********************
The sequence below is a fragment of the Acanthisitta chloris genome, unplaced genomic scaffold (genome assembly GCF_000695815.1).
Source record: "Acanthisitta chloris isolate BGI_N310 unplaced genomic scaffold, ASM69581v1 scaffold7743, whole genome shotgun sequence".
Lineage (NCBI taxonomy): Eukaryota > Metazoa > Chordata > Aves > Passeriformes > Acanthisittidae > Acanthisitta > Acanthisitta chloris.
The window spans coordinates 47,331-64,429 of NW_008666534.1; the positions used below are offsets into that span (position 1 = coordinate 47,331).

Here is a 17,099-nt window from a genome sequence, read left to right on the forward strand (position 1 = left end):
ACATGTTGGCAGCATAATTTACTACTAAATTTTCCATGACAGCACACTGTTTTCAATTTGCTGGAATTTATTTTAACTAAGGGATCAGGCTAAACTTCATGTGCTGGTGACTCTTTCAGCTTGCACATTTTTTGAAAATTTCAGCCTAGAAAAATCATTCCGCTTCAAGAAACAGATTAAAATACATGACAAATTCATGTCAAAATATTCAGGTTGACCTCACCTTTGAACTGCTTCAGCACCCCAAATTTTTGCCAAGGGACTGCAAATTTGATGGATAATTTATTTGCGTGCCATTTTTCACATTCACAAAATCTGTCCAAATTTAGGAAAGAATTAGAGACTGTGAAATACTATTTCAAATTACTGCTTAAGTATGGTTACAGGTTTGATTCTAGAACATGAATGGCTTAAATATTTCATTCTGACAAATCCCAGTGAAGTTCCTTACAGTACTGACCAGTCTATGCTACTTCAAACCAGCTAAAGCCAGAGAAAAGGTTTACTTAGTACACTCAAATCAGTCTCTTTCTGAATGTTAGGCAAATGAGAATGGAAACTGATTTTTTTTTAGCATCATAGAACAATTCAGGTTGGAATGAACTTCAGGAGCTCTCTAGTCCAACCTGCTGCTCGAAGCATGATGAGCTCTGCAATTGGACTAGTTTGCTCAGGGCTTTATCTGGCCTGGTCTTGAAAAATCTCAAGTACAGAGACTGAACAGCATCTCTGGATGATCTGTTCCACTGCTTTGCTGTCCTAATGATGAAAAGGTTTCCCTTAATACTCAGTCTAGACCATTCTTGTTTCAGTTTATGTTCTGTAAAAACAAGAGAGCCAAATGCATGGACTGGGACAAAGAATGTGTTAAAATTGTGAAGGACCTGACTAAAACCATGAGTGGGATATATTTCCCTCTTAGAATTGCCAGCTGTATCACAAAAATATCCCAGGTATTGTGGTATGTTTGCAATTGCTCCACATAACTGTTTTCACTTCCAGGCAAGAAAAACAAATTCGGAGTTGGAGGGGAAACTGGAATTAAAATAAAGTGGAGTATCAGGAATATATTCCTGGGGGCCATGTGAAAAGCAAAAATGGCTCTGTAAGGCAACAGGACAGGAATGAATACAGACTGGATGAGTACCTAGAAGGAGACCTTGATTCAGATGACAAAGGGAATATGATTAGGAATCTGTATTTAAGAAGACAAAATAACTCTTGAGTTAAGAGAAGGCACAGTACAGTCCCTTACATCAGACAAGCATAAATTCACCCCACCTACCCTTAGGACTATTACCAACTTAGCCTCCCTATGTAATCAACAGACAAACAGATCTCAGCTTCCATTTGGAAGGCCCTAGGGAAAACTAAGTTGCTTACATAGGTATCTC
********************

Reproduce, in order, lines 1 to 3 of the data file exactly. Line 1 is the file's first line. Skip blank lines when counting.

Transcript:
The sequence below is a fragment of the Acanthisitta chloris genome, unplaced genomic scaffold (genome assembly GCF_000695815.1).
Source record: "Acanthisitta chloris isolate BGI_N310 unplaced genomic scaffold, ASM69581v1 scaffold7743, whole genome shotgun sequence".
Lineage (NCBI taxonomy): Eukaryota > Metazoa > Chordata > Aves > Passeriformes > Acanthisittidae > Acanthisitta > Acanthisitta chloris.